It is far all I have said supra that I hold that exhibit C is a public document. That being the case, since exhibit ‘C’ was not certified the learned trial Judge was wrong in law to have admitted it in evidence. In therefore answering the question posed by issue No. 4 on the appellants’ brief, I say that the petition is not a private document rather it is a public document. Similarly, I answer issue No. 1 on the respondents in the affirmative. Exhibit ‘C’ is a public document

Is the Lower Court correct in so holding supra

In the case of Tabik Investment Ltd v. G.T.B (2011) All FWLR (pt 602) 1592 at 1607 this Court held that a private petition sent to the police, as in the instant case, formed

10 part of the record of the police and consequently a public document within the provisions of Section 109 of the Evidence Act. The Court held as fallows:-

“By the provision of Section 318(b) of the Constitution of the Federal Republic of Nigeria 1999 and Section 18(1) of the interpretation Act, a police officer is a public officer and so all documents from the custody of the police, especially documents to be used in Court are public documents.”

Finally, in the recent case of Aromolaran v. Agoro (2014) 18 NWLR (pt. 1438) 153 this Court held that a letter written to the Governor of a State in his official capacity by a person who is not a government official, is public document because it is a public record kept in Nigeria of a private document which comes under the provisions of Section 109(b) of the Evidence Act, Cap. 112 of the Lagos of the Federation of Nigeria, 1990 (now Section 102 of the Evidence Act, 2011.

See also  Benin Rubber Producers Co-operative Marketing Union Limited V. S. O. Ojo & Anor (1997)

In that case, exhibit P7 was adjudged a public document and that there ought to have been a certification that it was a true copy of the original to make it admissible in evidence. In the circumstance and having regard to the state of the law, I find no

11 merit in issue 1 and consequently resolve same against appellant.

On issue 2, learned counsel submitted that the Lower Court was in error in holding that exhibit ‘D’ was inadmissible when same was admitted without objection at the trial Court; that the document was admitted by the appellants when they failed to join issues with the appellants in their pleading; that the document was pleaded in paragraph 7 of the statement of claim but no issue was joined thereon by the respondents in their statement of Defence, that the respondents are deemed to have admitted the documents and the Lower Court was in error in holding that exhibit ‘D’ was inadmissible and urged the Court to resolve the issue in favour of appellant and allow the appeal.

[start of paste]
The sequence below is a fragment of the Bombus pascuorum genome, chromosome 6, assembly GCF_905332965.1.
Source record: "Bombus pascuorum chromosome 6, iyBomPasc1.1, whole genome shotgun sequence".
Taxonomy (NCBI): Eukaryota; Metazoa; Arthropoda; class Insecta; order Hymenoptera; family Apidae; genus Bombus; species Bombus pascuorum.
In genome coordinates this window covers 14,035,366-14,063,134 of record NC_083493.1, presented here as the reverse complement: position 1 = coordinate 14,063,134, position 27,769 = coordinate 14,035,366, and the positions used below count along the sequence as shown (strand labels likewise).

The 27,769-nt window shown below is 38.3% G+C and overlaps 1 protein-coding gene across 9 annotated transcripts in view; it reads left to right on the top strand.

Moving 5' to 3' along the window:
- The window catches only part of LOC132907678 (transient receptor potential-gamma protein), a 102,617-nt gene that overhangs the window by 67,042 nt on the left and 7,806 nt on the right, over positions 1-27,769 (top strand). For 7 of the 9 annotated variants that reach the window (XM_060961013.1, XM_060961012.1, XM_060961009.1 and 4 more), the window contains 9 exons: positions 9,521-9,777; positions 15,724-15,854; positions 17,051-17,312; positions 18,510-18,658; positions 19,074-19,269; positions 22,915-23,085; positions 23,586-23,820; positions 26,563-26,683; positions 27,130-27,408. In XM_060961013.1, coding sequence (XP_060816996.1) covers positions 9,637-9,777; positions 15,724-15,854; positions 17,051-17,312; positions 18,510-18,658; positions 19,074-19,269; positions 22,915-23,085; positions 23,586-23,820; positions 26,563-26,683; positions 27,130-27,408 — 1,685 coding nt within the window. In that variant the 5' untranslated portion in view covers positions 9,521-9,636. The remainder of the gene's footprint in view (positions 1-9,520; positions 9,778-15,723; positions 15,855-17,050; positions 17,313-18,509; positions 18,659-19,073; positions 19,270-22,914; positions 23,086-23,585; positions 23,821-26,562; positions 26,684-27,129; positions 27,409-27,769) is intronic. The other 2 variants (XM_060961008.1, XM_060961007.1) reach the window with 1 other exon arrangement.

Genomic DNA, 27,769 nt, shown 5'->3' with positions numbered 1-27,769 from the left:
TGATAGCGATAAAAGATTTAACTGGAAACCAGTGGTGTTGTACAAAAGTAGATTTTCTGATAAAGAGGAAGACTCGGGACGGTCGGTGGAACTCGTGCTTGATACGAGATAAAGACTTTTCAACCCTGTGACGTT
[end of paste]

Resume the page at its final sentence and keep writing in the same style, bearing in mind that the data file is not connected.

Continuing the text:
On his part, it is the submission of learned counsel for the respondents that a Court can expunge from record a document wrongly admitted in evidence even at the point of writing the judgment, or on appeal; that exhibit ‘D’ was tendered by PW2 – the IPO; that when PW2 sought to tender exhibit C, counsel for the respondents raised an objection to its admissibility; that the second time exhibit ‘C’ was sought to be tendered, counsel

12 for the defence pointed out that the document was accompanied by several other documents, after which the trial Court delivered its ruling admitting the petition as exhibit ‘C’ and one other accompanying document as exhibit ‘D’, that exhibit ‘D’ is one of the other documents counsel for appellant sought to tender along with exhibit ‘C’ which was objected to; that the Lower Court was right in rejecting exhibit ‘D’ and urged the Court to resolve the issue against appellant and dismiss the appeal.

I have carefully gone through the record of proceedings in the trial Court and have found nothing to contradict the finding by the Lower Court at page 92 of the record leading to the rejection of exhibit ‘D’. The findings

“As quoted supra, the leaned trial Judge in his ruling admitting exhibit ‘C’ had said that another group wrote petition dated 7/7/97 disassociating them from the petition written by the defendants which they addressed to the Area Commander. He further said that there was no objection to its admissibility by counsel for the appellants. This is contrary to what the learned trial Judge recorded that there was an objection as regarded supra. What more,

13 there is nothing on record to show that the witness manifested any intention to tender another petition dated 7/7/97 said to have been written by another group; yet the learned trial Judge admitted it as exhibit ‘D’. This is grossly wrong in Law.”

As stated earlier, the above finding cannot be faulted having regard to the record. I therefore have no reason to disturb same. I agree entirely with the Lower Court on this issue and consequently resolve the issue against appellant.

It has to be observed that this is yet another interlocutory appeal all the way to the Supreme Court while the substantive matter pends at the trial Court. It has taken some years before the issue is resolved at the expense of expeditious disposal of the case. With the final resolution of the issue, the parties have to return to the Court of trial for the hearing to either continue or start de novo depending on the circumstances. This is very sad indeed.In conclusion however, I find no merit whatsoever in this appeal which is accordingly dismissed with two hundred and fifty thousand naira (N250,000:00) costs against the appellant, in favour of the respondents.

Appeal dismissed.


Leave a Reply

Your email address will not be published. Required fields are marked *